The Human Genome Project is expected to uncover the genetic code for numerous proteins with an unknown structure or function. Therefore it has become increasingly more important to rapidly generate an active correctly folded protein form a given primary sequence. The use of recombinant expression systems in prokaryotic hosts has greatly simplified the large-scale production of eukaryotic proteins. A significant drawback to this otherwise powerful technique is that the protein of interest is often expressed in insoluble inclusion bodies. Inclusion bodies act to segregate the eukaryotic proteins into a misfolded or unfolded inactive state. Several methods have been developed to either minimize the formation of misfolded protein in vivo or to renature the protein in vitro into a correctly folded and active conformation. Although these strategies work to varying degrees on a case by case basis, there is no general method available for refolding denatured proteins. Our approach to this problem is the development of a series of alkylammonium salts and fluorous surfactants that not only prevent protein aggregation in a manner similar to common detergents, but also can be easily displaced from proteins thus enabling them to refold into their active conformations.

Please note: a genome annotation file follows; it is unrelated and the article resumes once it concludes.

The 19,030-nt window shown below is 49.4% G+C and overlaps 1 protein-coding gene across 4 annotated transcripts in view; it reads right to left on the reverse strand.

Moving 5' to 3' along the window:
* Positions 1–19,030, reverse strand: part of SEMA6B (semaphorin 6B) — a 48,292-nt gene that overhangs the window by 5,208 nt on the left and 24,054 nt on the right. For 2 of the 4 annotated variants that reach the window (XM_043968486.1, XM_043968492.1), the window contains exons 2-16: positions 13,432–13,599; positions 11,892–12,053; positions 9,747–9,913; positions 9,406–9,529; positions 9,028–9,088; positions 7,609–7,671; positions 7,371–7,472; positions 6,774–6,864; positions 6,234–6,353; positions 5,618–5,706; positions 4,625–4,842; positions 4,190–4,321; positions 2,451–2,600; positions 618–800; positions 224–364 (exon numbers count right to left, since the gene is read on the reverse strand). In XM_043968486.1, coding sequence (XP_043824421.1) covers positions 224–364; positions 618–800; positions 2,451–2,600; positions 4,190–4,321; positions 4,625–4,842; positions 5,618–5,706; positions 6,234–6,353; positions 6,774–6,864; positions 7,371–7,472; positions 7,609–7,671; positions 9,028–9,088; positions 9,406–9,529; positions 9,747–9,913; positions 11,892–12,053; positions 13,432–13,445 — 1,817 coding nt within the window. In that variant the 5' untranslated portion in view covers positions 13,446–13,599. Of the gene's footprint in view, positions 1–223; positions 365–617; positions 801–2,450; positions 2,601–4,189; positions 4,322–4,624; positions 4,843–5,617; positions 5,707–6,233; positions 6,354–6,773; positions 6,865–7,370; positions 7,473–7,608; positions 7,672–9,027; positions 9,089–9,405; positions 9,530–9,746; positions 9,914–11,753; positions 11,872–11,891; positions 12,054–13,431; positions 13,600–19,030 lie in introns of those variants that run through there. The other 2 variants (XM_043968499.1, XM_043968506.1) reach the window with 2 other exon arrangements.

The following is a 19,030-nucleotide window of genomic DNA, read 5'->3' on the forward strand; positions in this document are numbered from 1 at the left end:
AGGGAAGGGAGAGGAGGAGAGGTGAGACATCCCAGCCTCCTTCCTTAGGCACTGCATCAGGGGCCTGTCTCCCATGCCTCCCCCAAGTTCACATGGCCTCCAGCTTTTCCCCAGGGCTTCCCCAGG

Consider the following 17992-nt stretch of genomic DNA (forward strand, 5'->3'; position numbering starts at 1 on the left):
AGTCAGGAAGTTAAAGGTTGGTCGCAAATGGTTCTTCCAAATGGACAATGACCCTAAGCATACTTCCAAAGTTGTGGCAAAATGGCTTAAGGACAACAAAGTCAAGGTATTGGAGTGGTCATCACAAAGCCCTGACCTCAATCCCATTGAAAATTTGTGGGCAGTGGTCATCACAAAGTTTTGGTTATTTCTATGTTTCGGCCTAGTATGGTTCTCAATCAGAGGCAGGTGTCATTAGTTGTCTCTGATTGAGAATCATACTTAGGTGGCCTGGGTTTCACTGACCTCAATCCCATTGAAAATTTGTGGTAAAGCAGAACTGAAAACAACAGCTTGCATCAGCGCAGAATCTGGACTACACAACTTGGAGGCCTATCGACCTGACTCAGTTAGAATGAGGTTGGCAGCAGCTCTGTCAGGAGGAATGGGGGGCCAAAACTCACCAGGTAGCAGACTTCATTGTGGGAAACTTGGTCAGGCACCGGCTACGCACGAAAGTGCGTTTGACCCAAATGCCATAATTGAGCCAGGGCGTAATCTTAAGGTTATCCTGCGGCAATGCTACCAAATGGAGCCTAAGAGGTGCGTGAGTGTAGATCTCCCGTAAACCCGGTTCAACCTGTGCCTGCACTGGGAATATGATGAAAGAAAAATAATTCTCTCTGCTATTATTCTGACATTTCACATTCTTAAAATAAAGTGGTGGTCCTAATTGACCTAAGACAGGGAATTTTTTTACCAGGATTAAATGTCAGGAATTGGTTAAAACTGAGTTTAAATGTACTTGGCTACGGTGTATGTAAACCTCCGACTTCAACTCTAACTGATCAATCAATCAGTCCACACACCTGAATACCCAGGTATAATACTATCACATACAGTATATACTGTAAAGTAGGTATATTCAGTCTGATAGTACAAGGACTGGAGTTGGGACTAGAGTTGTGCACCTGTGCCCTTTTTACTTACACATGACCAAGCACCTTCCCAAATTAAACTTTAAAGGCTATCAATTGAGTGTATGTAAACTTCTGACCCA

Our work is presently focused on two approaches to protein renaturation: 1) Development of a series of alkylammonium salts that not only prevent protein aggregation but also can be easily displaced from proteins thus enabling them to refold into their active conformation and, 2) Development of a series of fluorous surfactants that prevent aggregation of protein, but do not disrupt structure. The work within this second approach has two main goals: A) The development of a series of renaturation additives with varying degrees of hydrophobic and fluorophilic character, and B) The application of fluorous biphasic separation in the displacement of fluorous surfactants and additives from proteins.